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August 19, 2013
The Most Important Place to Release
The feet are one of the most interesting parts of the human anatomy. There are 26 bones, 33 joints, and over 100 muscles, ligaments and tendons. This brilliant structure must be sturdy enough to absorb the extreme forces of movement (Sparta Point), yet supple enough to make minute adjustments for balance. All athletic movement is based on the ability to produce force into the ground in the correct sequence, a foundational principle of movement signatures. This connection with the ground occurs through the feet, and as a result they are the starting point for understanding both movement and performance. The feet are on the “front lines” of the battle for body position, force production, and movement signature improvements.

Ground Contact Determines Performance 

Too many careers have been ended by foot problems and Achilles tears. The feet and lower leg are a complex collection of muscles and joints that deserve serious attention and care. While you can avoid extra stress from activities like jogging (Sparta Point); training, practice, and competition also take their toll. These structures work to stabilize, absorb and redirect forces, thus creating angles with the ground which endure tremendous amounts of stress that can lead to chronic injury. These forces of ground contact (GRF) are what make sport performance possible, and since there is no way to avoid these stresses, we must find a way to manage the impact that they have on our body. Soft tissue release is the daily process of exploration and management of muscle and fascial tension (Sparta Point). Because the feet dictate every ground-based movement, they are the most important place to release.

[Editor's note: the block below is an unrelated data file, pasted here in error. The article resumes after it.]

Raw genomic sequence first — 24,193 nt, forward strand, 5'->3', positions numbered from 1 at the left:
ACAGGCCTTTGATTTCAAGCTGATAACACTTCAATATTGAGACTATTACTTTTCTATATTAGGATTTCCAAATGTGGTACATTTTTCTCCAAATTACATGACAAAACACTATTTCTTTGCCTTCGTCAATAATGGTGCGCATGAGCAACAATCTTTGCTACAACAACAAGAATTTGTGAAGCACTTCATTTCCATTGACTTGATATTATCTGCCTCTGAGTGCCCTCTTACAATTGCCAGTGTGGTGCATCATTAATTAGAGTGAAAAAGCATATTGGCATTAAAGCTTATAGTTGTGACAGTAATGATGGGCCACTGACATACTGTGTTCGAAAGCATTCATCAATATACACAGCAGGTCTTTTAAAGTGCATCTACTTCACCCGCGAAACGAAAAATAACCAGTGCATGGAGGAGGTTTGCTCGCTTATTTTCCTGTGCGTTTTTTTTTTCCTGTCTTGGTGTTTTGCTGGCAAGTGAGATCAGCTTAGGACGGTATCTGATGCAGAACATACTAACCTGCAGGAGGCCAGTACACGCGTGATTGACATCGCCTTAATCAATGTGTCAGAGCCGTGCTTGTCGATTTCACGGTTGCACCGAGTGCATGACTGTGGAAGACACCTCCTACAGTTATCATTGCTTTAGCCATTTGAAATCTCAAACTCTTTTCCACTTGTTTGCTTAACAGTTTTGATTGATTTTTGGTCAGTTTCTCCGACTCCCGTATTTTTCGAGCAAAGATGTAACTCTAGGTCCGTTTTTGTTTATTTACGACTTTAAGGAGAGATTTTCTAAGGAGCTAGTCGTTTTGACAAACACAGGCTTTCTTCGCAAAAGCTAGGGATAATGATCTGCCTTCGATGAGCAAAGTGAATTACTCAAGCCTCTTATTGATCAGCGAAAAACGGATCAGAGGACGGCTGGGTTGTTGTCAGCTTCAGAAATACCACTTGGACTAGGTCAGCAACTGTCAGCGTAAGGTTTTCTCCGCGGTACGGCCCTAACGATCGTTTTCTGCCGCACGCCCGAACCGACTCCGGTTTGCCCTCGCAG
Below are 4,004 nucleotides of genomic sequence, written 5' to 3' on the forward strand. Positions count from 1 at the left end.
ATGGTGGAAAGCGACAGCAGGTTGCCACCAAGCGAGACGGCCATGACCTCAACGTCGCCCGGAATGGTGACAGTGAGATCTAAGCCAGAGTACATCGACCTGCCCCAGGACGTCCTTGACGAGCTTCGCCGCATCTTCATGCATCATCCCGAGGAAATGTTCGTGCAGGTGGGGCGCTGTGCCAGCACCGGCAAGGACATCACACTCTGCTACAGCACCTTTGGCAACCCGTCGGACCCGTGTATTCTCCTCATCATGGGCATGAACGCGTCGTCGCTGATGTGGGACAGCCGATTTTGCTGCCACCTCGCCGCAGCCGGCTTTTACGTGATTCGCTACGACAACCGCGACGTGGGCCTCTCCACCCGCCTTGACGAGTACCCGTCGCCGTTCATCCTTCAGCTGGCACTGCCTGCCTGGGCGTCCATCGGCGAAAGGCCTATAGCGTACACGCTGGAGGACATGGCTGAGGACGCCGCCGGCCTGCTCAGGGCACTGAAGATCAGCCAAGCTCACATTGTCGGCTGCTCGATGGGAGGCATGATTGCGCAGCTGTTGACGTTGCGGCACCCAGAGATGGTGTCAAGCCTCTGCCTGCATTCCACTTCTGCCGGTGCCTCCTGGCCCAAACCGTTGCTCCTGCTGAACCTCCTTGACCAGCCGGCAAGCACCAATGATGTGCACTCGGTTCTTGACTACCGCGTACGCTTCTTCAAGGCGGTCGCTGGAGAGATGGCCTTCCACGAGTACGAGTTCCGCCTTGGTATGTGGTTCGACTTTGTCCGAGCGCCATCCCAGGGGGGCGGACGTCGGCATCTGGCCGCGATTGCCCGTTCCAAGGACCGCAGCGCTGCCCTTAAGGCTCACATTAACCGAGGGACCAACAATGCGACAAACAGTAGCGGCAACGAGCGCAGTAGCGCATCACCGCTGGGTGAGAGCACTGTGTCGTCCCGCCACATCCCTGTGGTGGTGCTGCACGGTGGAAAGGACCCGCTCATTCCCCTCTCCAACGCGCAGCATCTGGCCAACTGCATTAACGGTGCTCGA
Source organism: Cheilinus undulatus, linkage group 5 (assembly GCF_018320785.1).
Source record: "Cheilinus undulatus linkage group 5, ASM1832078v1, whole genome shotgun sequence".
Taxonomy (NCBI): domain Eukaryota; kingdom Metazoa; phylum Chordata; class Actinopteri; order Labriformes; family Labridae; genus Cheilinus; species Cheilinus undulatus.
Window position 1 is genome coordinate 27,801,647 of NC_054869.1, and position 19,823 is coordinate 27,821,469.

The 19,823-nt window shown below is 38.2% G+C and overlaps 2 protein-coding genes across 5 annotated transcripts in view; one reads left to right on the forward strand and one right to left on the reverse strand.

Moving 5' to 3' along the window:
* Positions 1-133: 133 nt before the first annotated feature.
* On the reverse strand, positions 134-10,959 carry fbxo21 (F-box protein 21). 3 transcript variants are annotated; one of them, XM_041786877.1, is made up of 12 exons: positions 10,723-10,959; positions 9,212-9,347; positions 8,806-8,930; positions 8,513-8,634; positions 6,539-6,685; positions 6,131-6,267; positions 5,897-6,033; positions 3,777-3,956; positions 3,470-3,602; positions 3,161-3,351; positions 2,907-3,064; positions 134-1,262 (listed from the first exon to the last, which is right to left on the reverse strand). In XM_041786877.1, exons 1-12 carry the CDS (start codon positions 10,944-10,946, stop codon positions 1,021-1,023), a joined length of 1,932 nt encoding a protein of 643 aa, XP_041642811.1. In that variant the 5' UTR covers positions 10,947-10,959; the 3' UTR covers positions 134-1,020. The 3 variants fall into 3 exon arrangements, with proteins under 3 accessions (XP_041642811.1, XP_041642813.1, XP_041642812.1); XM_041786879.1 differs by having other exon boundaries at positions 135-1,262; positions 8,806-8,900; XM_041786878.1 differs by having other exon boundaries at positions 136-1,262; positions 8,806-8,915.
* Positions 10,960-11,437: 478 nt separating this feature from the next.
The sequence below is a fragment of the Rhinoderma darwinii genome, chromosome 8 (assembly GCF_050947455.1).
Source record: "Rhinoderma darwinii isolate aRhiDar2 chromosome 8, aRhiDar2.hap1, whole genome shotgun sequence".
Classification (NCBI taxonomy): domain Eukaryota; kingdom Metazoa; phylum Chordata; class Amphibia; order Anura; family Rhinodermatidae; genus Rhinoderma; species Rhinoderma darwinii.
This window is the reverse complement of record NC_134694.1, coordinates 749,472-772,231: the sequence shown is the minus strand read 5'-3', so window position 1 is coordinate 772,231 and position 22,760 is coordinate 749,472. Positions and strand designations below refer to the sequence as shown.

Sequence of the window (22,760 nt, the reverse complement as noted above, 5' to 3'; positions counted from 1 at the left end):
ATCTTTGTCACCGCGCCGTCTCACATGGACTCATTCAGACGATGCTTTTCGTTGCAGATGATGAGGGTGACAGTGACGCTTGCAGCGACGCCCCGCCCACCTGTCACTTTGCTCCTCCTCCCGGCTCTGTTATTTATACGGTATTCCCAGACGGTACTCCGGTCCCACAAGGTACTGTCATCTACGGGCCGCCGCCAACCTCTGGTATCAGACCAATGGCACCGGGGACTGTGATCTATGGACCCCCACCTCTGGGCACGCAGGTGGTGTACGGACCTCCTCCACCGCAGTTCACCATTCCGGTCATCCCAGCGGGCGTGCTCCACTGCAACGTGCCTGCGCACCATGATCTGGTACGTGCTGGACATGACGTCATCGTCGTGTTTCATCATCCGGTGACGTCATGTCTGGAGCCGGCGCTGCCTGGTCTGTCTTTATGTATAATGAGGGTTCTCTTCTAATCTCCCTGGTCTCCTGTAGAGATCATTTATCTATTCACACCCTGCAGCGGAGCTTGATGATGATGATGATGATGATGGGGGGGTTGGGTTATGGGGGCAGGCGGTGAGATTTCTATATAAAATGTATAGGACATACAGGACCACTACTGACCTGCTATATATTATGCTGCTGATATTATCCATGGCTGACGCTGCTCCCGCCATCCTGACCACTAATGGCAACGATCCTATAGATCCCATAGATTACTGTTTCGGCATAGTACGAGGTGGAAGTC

How to Release

Coaching Keys

  • Use a small implement (golf ball) to apply maximum force to the tissues in bottom of feet
  • Side to side rocking motions are the best way to find trigger points (lumps) in the calves – once you find a trigger point apply direct pressure and make circles with the ankle
  • The peroneals and tibialis anterior (outside shin muscles) are key stabilizers of the ankle, and often some of the most painful places to roll
Athletically speaking, your feet and lower legs are one of you most prized possessions. Treat them accordingly with daily soft-tissue release. These tissues are some of the first to stiffen and lose function, so they are an indicator of potential future problems elsewhere. Check back next week when we move up the kinetic chain and talk about taking care of your knees.
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August 19, 2013
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